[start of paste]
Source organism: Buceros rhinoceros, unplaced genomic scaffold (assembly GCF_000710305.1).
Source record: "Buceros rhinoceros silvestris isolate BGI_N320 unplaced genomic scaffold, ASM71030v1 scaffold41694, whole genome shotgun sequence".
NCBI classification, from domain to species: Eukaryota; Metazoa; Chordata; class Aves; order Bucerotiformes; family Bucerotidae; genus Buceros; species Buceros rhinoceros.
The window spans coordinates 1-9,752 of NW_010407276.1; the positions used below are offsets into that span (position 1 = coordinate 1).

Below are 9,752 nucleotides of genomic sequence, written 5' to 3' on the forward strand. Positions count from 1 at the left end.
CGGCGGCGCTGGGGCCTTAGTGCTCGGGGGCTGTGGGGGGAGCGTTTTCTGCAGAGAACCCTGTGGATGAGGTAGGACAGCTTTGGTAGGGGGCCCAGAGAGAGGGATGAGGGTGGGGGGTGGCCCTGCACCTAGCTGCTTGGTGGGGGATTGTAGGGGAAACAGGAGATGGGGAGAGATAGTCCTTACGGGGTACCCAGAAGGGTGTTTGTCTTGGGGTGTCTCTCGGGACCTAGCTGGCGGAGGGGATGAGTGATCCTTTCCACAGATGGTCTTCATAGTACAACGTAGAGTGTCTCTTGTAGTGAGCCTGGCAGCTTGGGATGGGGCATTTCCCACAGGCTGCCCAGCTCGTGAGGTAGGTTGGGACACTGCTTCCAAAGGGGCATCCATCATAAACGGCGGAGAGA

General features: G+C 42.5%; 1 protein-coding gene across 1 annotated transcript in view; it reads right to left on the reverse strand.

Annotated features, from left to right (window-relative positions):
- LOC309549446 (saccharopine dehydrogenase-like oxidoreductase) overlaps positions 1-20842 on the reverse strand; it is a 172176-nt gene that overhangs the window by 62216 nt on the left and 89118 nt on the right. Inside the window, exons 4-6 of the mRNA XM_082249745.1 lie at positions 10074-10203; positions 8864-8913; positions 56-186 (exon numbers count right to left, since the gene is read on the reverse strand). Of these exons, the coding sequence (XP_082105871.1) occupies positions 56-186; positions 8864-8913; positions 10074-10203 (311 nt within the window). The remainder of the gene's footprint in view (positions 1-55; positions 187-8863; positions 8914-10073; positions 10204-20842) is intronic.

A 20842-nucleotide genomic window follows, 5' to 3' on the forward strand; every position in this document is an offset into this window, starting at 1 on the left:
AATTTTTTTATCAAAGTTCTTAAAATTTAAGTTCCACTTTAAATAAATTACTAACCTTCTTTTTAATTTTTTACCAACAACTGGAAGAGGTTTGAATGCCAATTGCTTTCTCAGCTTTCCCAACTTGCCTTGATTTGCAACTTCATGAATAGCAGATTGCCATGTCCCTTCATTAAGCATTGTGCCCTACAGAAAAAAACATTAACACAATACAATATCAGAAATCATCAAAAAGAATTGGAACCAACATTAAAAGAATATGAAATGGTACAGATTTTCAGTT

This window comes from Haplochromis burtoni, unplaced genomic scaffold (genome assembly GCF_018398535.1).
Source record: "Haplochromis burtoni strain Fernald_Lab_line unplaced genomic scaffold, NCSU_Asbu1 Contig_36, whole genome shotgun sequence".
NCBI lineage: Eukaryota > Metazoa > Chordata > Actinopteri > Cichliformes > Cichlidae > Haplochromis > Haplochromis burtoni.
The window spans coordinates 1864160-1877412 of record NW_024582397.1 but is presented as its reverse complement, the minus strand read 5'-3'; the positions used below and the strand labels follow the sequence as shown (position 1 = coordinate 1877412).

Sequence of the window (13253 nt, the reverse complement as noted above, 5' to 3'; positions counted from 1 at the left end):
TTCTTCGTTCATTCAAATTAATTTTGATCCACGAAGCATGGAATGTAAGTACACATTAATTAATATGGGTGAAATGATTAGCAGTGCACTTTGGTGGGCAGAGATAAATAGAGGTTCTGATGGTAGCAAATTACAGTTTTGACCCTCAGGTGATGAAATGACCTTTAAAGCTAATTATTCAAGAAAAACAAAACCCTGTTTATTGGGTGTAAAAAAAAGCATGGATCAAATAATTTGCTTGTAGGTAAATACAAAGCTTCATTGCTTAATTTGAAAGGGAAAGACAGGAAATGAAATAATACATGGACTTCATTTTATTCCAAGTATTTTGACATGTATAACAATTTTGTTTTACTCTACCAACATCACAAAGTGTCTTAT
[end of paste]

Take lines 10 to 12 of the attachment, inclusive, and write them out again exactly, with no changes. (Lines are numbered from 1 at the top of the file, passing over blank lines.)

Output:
A 20842-nucleotide genomic window follows, 5' to 3' on the forward strand; every position in this document is an offset into this window, starting at 1 on the left:
AATTTTTTTATCAAAGTTCTTAAAATTTAAGTTCCACTTTAAATAAATTACTAACCTTCTTTTTAATTTTTTACCAACAACTGGAAGAGGTTTGAATGCCAATTGCTTTCTCAGCTTTCCCAACTTGCCTTGATTTGCAACTTCATGAATAGCAGATTGCCATGTCCCTTCATTAAGCATTGTGCCCTACAGAAAAAAACATTAACACAATACAATATCAGAAATCATCAAAAAGAATTGGAACCAACATTAAAAGAATATGAAATGGTACAGATTTTCAGTT

This window comes from Haplochromis burtoni, unplaced genomic scaffold (genome assembly GCF_018398535.1).